Planetarium shows open to students, public

Ryan Hanson and Ryan Hanson

Dale Smith, the director of the University Planetarium, invites everyone to take advantage of the Planetarium’s services.

Smith said that both some general public and students use the Planetarium.

“We’re here to service anyone,” Smith said.

Smith said that the Planetarium has hosted programs for classes on field trips as well. Classes from kindergartners up to high schoolers have visited, Smith said. The Planetarium has over 60 programs that school classes can choose to show.

“[We have a] wide selection so teachers can connect what they do in class to what they see [at the Planetarium],” Smith said

The Planetarium is currently running a show called “Two Small Pieces of Glass.” The show is about the evolution of the telescope and the discoveries that came with the new telescope technology. The Planetarium will be presenting “Two Small Pieces of Glass” until Oct. 26 and again from Nov. 2 to Nov. 23.

The show currently running is done using the cove-mounted full dome projector system. This uses two pictures that both cover just over half of the dome and mix in the middle. Smith said that the place where the two pictures meet is almost seamless.

In the middle of the Planetarium floor is a machine Smith calls the Star Projector. It’s another method that the Planetarium can show images of the sky.

Smith said that the Star Projector makes the stars in the projections sharper, but the full dome system has a clearer image since it is newer technology.

The show “Two Small Pieces of Glass” is projected using the full dome system, but two shows that will be running later this year will be using the slideshow system. The slides fill up the whole dome but are not comparable in the same way to the full dome system, Smith said.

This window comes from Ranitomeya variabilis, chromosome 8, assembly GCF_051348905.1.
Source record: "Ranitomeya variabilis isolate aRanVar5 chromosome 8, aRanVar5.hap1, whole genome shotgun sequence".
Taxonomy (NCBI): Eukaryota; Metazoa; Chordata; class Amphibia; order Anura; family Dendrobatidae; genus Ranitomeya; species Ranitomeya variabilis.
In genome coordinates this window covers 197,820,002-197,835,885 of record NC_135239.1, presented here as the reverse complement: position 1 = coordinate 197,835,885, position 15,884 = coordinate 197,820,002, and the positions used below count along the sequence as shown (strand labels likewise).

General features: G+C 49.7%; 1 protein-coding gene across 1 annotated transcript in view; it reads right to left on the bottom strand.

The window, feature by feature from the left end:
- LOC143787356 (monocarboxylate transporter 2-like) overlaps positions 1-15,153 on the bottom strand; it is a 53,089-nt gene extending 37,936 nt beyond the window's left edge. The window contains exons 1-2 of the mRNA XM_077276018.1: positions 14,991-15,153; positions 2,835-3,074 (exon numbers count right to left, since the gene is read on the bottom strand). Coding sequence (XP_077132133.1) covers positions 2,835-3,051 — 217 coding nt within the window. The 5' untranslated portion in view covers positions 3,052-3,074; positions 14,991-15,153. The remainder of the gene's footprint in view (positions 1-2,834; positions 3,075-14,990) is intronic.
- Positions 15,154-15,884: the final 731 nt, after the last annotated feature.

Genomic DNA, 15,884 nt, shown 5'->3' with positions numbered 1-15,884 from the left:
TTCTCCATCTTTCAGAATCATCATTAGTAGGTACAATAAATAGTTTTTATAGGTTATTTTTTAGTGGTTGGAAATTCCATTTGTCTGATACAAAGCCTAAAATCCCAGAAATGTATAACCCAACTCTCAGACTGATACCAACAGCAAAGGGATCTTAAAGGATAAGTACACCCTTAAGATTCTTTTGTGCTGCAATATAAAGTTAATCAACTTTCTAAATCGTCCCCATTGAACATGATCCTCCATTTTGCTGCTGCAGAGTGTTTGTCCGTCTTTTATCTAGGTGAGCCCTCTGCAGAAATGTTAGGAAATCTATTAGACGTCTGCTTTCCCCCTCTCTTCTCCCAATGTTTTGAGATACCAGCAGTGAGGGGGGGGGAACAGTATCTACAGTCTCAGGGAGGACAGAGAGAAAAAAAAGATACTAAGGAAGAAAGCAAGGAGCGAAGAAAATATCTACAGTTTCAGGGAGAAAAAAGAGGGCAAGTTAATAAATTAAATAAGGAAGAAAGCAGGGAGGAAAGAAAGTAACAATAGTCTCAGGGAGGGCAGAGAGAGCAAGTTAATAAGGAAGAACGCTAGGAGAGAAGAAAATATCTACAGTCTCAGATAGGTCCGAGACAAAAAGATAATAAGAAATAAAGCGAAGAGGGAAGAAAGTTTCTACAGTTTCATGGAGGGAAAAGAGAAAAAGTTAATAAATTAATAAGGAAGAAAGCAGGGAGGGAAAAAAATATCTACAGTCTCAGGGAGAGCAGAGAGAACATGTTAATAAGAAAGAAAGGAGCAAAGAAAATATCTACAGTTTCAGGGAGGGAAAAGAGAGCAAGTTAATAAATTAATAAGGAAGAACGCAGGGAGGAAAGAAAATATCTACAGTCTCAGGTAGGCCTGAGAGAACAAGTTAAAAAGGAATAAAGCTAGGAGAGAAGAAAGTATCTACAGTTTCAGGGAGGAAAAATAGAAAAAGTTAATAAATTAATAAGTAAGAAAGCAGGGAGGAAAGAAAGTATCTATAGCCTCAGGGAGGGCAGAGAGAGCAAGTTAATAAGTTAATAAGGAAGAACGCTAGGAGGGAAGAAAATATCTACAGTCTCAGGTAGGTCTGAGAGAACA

One show, “Galileo: the Power of the Telescope,” will be showing from Dec. 2 to Dec. 9. The other will be the 25th annual showing of “Secret of the Star: A Show for Christmastime.”

“The Christmas season show is a mixture of science and culture,” Smith said.

Smith said he has created many of the classic slideshow programs for the Planetarium.

“I try to connect astronomy to everyday life,” Smith said.

On Fridays and Sundays after the Planetarium shows, the public can also attend a stargaze, weather permitting.

Students working for the Planetarium are titled as Planetarium Console Operators.

Junior James Faisant said that many of the students that work as Planetarium Console Operators are hired by Smith from the group of students that work as stargazers.

Nontraditional student Lindsay Lesh said that stargazers set up the 0.5-meter telescope in the Observatory, give a brief talk in the red room about what’s in the sky that night and lead people to the 0.5-meter telescope to view the discussed planets, moons or stars.

Lesh said that some students taking certain astronomy classes have to attend stargazes as well. During student stargaze session, they also set up extra telescopes and help students with any extra credit they might have.

Lesh is both a Planetarium console operator and a stargazer.

Faisant is a double major in Business and Computer Science. Although the Planetarium doesn’t relate to Faisant’s major, he still likes working there.

“Astronomy is something I’ve always been interested in,” Faisant said.

According to Smith, students with a variety of different majors have worked at the Planetarium.

Lesh is a Physics major with a Math, Computer Science and Astronomy minor. She said that she was approached for the Planetarium job because she had shown previous and immediate interest in the job.

She also creates the glass display setups in the lobby of the Physical Science building where the Planetarium is located.

“It’s been very rewarding. I love it,” Lesh said. “If people wanna chit-chat about displays [then] I just love talking science with people.”